Chronic issues that can be Lyme related are still “underappreciated” in the medical community, Otten said. If not diagnosed and treated early, Lyme can become persistent or chronic, as is the case with Myre and Peltier. Years later, the disease can be mistaken for multiple sclerosis (MS), Lou Gehrig’s disease (amytrophic lateral sclerosis, or ALS), fibromyalgia, chronic fatigue syndrome, Parkinson’s or mental illness.
2-week therapy not always enough
Sometimes, treating a bite with two weeks of doxycycline (the commonly prescribed treatment) is not enough.
Otten discussed a case of a 57-year-old man who developed the rash in 2017 and received the two-week antibiotic regiment from his primary care provider. The rash resolved, which it will regardless of treatment, Otten said. The standard Lyme antibody test at the time was negative.
“In the next few years, he developed stabbing pains in his arms, forgetfulness and short-term memory loss, joint pain and some disequilibrium. We tested for burgdorferi, bartonella and babesia through InfectoLab. He showed all three.”
Otten said he started the patient on herbal antimicrobials, probiotics, 5,000 IU of vitamin D daily and a triple regimen of antibiotics using azithromycin, rifampin and minocycline. A single antibiotic won’t be successful if there is persistence, he said.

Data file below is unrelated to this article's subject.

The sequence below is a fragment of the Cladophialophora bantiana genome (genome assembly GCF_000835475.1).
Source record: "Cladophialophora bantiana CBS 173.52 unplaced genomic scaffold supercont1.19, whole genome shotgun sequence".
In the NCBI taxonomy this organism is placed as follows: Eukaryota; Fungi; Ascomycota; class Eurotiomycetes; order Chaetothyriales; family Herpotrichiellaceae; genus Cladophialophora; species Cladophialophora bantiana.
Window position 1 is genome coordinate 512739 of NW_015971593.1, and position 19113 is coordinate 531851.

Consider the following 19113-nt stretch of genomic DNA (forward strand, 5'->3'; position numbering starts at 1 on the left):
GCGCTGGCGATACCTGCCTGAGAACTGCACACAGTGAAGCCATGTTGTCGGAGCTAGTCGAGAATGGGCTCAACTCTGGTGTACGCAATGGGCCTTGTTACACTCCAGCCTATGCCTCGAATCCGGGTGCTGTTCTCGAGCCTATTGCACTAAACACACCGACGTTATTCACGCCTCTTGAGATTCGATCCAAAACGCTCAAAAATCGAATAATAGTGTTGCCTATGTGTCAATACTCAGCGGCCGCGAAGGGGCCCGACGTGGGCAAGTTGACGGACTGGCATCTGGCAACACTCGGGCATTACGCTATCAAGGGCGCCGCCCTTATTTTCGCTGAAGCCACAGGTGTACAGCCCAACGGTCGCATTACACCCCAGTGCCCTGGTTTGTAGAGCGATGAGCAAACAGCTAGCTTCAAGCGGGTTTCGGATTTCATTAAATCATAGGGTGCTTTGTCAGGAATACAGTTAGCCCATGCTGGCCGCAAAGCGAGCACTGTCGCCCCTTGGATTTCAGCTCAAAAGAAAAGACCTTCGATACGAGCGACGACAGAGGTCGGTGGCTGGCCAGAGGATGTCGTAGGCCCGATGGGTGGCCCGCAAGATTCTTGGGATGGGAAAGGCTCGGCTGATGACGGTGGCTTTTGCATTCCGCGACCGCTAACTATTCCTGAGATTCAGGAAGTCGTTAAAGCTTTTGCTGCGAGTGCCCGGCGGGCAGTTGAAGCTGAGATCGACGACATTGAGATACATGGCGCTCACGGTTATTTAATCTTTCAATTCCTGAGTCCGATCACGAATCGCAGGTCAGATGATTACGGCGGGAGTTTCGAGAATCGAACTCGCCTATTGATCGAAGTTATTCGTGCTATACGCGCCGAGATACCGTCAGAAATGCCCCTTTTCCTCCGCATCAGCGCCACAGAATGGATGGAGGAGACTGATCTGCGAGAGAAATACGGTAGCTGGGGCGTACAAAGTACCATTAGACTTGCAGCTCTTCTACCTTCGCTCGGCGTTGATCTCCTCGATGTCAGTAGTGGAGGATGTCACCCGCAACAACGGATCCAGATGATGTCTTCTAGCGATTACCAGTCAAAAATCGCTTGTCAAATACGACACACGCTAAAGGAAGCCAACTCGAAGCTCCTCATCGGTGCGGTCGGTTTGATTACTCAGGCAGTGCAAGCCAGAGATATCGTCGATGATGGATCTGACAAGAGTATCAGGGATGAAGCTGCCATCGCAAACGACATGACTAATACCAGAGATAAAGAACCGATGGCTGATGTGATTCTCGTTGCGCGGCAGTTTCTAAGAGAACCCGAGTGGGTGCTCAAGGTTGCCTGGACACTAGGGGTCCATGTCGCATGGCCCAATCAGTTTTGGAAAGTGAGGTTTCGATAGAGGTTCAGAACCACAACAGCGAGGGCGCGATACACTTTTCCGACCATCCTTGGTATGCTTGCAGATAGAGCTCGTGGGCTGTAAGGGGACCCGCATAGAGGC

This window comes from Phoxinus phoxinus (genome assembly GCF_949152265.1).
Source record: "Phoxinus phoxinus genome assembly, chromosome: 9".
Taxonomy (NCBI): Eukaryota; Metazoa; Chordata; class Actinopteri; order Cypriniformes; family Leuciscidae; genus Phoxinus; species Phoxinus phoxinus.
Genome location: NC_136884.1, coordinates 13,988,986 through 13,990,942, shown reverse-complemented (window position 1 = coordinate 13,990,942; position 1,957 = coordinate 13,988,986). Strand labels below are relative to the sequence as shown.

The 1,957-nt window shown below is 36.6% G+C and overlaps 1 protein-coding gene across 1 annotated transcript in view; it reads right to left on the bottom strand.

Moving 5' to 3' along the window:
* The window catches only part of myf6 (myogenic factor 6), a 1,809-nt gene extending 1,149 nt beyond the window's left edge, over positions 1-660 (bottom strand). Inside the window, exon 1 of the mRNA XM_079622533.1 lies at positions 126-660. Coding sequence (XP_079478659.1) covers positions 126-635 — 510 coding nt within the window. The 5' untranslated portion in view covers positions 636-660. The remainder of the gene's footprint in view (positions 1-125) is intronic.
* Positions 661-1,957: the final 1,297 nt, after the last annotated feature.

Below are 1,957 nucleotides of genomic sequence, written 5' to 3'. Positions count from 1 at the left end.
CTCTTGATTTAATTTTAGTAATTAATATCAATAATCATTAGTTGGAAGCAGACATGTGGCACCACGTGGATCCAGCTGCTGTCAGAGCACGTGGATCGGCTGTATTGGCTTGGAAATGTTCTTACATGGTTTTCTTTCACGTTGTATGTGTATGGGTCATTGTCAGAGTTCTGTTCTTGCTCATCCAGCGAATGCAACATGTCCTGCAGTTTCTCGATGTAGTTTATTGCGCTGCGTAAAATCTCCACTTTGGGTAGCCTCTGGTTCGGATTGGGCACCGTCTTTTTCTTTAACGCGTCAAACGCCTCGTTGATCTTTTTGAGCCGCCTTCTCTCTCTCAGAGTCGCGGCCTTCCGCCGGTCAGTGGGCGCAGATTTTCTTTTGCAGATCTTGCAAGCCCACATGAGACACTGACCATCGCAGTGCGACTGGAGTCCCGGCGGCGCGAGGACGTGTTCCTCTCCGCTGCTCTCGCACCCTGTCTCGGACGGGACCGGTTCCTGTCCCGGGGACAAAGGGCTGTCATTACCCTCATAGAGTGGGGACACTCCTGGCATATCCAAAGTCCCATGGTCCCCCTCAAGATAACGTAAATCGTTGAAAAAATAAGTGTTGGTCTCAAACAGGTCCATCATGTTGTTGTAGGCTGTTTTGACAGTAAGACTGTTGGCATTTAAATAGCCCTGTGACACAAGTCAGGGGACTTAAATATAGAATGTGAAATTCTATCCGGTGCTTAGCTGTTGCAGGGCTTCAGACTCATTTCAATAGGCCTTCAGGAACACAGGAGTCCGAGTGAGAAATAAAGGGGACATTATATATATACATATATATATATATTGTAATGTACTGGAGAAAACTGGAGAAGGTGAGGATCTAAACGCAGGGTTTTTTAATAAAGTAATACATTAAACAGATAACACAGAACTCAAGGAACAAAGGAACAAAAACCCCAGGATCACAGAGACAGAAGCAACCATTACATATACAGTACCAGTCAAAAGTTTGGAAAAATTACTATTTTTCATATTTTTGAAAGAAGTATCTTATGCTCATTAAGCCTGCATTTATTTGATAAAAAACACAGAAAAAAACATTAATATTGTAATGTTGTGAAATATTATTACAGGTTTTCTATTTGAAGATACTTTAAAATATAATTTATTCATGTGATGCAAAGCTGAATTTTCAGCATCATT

“There is a subset of patients who need ongoing treatment for years to control symptoms,” noted Otten. “In those cases, I’m always looking for what else is going on that the immune system doesn’t recover.”
After two months, the chronic pain is significantly reduced, and cognitive function is back to normal. In March, the bartonella was negative and babesia “trending towards resolution. The Lyme is also trending in the right direction. Why is this helpful?” he asked. “It shows babesia and Lyme appear to be persisting.”
Another drug Otten uses for chronic sufferers is disulfiram, an antimicrobial for borellia persistence. “Used for alcoholism, the drug got a lot of attention in the Lyme community,” Otten said.
Noting that it’s “peak tick-borne illness season,” the White Bear physician, like Myre, stressed prevention.
“Prevention is difficult, but not as difficult as treating a disease that’s been smoldering for months or years.”
New patients or anyone interested in learning more about Otten’s practice can visit northernlightsmedicine.com.